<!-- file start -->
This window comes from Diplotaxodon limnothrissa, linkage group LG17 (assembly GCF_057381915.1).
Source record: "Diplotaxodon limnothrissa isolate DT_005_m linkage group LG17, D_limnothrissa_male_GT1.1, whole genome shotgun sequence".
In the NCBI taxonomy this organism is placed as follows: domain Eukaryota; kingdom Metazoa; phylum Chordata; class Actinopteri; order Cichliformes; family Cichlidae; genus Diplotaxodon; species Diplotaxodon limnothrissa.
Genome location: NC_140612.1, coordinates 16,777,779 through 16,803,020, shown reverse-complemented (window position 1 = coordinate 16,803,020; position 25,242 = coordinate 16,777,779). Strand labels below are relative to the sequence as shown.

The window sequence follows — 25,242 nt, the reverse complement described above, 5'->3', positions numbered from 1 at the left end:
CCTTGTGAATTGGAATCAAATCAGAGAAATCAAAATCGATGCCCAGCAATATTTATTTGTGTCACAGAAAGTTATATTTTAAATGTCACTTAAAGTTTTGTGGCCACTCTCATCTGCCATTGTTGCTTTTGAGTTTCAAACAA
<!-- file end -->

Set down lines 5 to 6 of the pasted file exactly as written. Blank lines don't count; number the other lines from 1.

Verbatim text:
The window sequence follows — 25,242 nt, the reverse complement described above, 5'->3', positions numbered from 1 at the left end:
CCTTGTGAATTGGAATCAAATCAGAGAAATCAAAATCGATGCCCAGCAATATTTATTTGTGTCACAGAAAGTTATATTTTAAATGTCACTTAAAGTTTTGTGGCCACTCTCATCTGCCATTGTTGCTTTTGAGTTTCAAACAA